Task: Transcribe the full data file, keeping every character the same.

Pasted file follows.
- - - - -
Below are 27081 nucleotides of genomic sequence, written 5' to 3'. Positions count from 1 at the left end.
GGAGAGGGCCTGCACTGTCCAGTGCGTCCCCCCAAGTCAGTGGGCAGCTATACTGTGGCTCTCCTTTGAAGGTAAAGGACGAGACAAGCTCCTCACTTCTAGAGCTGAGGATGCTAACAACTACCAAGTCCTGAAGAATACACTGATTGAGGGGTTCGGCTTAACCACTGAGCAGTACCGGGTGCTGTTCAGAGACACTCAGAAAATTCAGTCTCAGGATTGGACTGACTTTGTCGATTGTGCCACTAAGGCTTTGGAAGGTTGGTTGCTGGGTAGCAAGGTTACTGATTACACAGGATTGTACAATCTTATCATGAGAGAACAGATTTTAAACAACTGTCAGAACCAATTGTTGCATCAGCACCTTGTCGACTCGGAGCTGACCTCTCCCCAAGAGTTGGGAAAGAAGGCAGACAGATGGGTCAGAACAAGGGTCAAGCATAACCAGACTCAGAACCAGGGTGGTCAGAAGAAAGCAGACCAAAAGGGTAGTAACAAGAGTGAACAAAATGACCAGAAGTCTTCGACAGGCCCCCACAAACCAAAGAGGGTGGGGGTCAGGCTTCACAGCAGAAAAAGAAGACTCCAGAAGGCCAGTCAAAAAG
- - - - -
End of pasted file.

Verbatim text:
Below are 27081 nucleotides of genomic sequence, written 5' to 3'. Positions count from 1 at the left end.
GGAGAGGGCCTGCACTGTCCAGTGCGTCCCCCCAAGTCAGTGGGCAGCTATACTGTGGCTCTCCTTTGAAGGTAAAGGACGAGACAAGCTCCTCACTTCTAGAGCTGAGGATGCTAACAACTACCAAGTCCTGAAGAATACACTGATTGAGGGGTTCGGCTTAACCACTGAGCAGTACCGGGTGCTGTTCAGAGACACTCAGAAAATTCAGTCTCAGGATTGGACTGACTTTGTCGATTGTGCCACTAAGGCTTTGGAAGGTTGGTTGCTGGGTAGCAAGGTTACTGATTACACAGGATTGTACAATCTTATCATGAGAGAACAGATTTTAAACAACTGTCAGAACCAATTGTTGCATCAGCACCTTGTCGACTCGGAGCTGACCTCTCCCCAAGAGTTGGGAAAGAAGGCAGACAGATGGGTCAGAACAAGGGTCAAGCATAACCAGACTCAGAACCAGGGTGGTCAGAAGAAAGCAGACCAAAAGGGTAGTAACAAGAGTGAACAAAATGACCAGAAGTCTTCGACAGGCCCCCACAAACCAAAGAGGGTGGGGGTCAGGCTTCACAGCAGAAAAAGAAGACTCCAGAAGGCCAGTCAAAAAG